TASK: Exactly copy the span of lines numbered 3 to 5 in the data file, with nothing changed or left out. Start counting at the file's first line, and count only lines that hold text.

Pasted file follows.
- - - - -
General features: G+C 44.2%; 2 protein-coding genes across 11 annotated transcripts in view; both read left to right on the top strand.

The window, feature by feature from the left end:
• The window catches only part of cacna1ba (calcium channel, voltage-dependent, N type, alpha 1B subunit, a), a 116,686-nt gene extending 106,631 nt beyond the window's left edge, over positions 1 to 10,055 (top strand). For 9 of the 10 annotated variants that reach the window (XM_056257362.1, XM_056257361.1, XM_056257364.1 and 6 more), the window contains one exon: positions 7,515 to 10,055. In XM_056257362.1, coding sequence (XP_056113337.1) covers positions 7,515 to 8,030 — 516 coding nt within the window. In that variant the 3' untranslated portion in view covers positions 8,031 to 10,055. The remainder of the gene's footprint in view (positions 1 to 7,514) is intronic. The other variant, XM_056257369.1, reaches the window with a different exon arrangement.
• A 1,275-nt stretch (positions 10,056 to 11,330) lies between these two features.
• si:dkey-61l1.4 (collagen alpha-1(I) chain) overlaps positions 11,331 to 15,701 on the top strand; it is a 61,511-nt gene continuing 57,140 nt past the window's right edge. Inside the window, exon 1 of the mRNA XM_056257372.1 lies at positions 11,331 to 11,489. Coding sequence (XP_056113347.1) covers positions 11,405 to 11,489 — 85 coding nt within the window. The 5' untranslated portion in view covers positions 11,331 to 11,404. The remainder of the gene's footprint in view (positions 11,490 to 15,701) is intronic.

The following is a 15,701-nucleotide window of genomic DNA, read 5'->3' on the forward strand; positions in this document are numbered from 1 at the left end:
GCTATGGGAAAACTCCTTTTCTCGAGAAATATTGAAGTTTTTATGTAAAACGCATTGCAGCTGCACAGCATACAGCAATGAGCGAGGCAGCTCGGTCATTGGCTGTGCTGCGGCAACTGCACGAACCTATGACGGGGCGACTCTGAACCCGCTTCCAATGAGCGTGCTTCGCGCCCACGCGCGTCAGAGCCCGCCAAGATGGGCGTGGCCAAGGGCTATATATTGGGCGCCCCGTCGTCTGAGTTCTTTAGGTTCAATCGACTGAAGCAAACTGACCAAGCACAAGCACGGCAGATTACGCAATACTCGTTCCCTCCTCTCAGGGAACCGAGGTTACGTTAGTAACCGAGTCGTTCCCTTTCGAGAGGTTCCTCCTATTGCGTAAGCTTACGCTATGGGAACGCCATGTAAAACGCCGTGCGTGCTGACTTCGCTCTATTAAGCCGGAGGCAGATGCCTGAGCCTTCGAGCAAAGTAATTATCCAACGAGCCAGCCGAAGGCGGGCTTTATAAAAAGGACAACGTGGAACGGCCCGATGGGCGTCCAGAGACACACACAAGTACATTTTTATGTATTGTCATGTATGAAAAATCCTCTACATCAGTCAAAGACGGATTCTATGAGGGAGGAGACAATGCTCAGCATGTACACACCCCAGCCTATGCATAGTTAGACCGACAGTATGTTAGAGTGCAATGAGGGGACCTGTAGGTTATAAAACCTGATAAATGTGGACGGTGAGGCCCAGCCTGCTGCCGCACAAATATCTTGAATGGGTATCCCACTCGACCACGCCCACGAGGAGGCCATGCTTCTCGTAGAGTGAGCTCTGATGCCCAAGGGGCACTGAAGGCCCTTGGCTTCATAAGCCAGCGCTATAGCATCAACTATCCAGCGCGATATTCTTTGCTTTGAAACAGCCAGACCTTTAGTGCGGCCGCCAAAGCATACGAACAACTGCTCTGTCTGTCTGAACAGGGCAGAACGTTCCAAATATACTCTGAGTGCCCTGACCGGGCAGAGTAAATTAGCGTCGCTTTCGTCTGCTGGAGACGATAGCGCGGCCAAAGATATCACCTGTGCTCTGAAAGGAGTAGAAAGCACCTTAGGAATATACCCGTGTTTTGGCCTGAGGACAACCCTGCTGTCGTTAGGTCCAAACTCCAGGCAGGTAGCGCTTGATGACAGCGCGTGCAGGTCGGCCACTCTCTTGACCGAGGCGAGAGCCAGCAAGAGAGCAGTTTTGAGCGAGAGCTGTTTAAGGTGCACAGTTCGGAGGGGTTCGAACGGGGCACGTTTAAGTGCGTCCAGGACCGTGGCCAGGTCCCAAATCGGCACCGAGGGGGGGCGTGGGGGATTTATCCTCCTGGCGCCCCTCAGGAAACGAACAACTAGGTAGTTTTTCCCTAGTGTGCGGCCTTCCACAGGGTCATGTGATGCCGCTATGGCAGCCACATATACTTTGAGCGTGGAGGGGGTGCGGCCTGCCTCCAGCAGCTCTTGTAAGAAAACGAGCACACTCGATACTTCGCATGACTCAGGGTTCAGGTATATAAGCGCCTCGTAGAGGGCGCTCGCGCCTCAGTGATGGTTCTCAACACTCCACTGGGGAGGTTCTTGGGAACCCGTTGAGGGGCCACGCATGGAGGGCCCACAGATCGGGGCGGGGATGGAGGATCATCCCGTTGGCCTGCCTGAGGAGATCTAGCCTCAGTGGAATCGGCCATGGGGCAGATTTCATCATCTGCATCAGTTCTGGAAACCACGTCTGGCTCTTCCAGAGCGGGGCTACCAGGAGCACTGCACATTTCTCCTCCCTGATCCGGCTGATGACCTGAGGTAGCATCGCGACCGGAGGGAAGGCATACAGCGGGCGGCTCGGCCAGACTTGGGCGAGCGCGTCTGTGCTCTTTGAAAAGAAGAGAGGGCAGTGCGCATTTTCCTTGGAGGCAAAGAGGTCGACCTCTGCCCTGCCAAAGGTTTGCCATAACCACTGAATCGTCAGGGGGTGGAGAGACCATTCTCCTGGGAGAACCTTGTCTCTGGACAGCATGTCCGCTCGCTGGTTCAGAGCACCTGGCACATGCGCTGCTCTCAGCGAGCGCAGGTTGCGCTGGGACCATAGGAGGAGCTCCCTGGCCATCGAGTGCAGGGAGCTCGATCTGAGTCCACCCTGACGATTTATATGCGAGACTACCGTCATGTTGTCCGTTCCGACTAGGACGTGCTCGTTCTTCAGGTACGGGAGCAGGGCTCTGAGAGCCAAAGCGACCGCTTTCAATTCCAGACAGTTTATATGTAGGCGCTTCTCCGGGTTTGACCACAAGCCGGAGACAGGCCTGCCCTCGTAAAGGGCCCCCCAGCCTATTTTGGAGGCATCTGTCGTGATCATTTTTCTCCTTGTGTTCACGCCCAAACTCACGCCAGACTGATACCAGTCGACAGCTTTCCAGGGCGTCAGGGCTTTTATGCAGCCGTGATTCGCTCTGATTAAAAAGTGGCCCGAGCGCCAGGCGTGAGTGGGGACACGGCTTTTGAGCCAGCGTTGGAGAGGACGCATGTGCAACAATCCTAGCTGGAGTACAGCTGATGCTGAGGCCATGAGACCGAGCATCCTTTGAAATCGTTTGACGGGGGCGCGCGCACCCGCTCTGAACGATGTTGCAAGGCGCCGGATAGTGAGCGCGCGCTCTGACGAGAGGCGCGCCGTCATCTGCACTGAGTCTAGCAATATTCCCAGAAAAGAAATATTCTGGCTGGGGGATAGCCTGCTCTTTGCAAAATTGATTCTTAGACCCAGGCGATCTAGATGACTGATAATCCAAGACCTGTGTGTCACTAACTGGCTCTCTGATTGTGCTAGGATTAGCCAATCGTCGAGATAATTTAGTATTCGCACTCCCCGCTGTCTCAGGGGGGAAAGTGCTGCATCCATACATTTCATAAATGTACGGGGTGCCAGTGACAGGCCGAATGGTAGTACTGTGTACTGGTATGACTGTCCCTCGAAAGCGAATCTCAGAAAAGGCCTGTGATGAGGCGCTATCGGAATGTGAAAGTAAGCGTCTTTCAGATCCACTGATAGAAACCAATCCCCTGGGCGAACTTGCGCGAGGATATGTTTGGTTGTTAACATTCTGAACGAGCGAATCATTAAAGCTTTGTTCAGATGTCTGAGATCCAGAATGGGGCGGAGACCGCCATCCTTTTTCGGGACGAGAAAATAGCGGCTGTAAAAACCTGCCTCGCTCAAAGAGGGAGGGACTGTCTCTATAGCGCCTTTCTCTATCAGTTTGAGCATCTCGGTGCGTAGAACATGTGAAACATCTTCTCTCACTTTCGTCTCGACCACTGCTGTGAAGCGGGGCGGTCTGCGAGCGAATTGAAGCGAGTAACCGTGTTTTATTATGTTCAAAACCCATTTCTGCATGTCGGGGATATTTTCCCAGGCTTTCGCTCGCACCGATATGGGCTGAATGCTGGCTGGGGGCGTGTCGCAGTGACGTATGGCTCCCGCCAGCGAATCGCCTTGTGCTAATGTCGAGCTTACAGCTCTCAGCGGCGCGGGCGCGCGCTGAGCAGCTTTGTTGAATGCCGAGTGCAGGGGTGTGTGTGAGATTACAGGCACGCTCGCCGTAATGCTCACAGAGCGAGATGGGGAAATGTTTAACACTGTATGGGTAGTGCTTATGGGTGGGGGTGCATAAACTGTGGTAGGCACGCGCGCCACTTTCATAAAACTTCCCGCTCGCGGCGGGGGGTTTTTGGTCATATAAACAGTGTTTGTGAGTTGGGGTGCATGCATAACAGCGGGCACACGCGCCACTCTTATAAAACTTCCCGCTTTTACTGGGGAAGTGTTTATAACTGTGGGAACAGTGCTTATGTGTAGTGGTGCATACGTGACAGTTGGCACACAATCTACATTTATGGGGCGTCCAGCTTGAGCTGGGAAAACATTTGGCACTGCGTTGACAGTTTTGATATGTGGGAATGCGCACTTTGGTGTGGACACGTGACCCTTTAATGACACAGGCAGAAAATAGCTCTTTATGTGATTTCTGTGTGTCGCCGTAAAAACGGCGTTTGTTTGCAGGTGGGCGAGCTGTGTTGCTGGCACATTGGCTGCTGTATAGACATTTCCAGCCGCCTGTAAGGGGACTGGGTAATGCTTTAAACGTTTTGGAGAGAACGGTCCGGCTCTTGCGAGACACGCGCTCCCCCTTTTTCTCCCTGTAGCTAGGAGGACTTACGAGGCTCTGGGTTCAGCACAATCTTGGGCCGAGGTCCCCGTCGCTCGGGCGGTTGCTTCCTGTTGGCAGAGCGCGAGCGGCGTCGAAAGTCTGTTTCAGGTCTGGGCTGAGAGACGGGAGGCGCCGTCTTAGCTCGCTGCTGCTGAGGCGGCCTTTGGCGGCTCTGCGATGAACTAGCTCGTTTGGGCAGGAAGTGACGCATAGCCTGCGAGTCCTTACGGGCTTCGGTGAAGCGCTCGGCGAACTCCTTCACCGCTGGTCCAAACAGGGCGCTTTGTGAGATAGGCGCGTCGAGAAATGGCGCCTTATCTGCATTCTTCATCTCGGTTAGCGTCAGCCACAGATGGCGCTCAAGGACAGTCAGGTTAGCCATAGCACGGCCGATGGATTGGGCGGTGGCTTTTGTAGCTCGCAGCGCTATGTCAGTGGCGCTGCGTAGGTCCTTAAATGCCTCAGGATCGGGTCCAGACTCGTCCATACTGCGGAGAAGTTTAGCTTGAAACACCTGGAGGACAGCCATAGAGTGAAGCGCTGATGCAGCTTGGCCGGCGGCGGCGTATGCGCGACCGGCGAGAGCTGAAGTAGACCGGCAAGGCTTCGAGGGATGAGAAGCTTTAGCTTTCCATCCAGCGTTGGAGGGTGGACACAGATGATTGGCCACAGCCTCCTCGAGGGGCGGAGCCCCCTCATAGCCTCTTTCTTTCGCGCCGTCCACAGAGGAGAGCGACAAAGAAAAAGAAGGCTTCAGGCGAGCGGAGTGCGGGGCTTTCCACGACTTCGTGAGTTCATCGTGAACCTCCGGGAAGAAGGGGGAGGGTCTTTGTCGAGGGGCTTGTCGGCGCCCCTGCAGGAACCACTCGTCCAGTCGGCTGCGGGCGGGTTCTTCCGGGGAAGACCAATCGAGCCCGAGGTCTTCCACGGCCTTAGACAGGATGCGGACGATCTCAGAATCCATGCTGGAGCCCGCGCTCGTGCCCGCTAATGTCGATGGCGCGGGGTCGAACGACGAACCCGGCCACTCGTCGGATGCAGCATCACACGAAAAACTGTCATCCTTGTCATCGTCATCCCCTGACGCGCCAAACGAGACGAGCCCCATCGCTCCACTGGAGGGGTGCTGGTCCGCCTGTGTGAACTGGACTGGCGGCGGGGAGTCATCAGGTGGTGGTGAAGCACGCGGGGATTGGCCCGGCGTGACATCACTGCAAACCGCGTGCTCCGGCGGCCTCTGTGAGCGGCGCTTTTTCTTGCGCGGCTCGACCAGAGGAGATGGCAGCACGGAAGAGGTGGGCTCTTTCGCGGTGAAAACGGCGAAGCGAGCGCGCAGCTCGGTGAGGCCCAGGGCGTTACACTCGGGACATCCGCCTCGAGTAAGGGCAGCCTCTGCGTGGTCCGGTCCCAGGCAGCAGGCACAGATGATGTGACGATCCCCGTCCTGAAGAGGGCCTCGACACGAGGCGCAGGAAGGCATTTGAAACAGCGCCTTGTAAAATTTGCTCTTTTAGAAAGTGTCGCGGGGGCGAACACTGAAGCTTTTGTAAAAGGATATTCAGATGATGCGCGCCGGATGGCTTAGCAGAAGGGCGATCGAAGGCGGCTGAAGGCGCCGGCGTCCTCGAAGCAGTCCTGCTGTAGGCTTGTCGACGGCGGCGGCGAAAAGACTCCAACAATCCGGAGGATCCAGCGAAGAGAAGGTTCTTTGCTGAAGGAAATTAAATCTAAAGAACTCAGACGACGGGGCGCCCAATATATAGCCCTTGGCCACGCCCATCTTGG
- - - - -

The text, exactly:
• The window catches only part of cacna1ba (calcium channel, voltage-dependent, N type, alpha 1B subunit, a), a 116,686-nt gene extending 106,631 nt beyond the window's left edge, over positions 1 to 10,055 (top strand). For 9 of the 10 annotated variants that reach the window (XM_056257362.1, XM_056257361.1, XM_056257364.1 and 6 more), the window contains one exon: positions 7,515 to 10,055. In XM_056257362.1, coding sequence (XP_056113337.1) covers positions 7,515 to 8,030 — 516 coding nt within the window. In that variant the 3' untranslated portion in view covers positions 8,031 to 10,055. The remainder of the gene's footprint in view (positions 1 to 7,514) is intronic. The other variant, XM_056257369.1, reaches the window with a different exon arrangement.
• A 1,275-nt stretch (positions 10,056 to 11,330) lies between these two features.
• si:dkey-61l1.4 (collagen alpha-1(I) chain) overlaps positions 11,331 to 15,701 on the top strand; it is a 61,511-nt gene continuing 57,140 nt past the window's right edge. Inside the window, exon 1 of the mRNA XM_056257372.1 lies at positions 11,331 to 11,489. Coding sequence (XP_056113347.1) covers positions 11,405 to 11,489 — 85 coding nt within the window. The 5' untranslated portion in view covers positions 11,331 to 11,404. The remainder of the gene's footprint in view (positions 11,490 to 15,701) is intronic.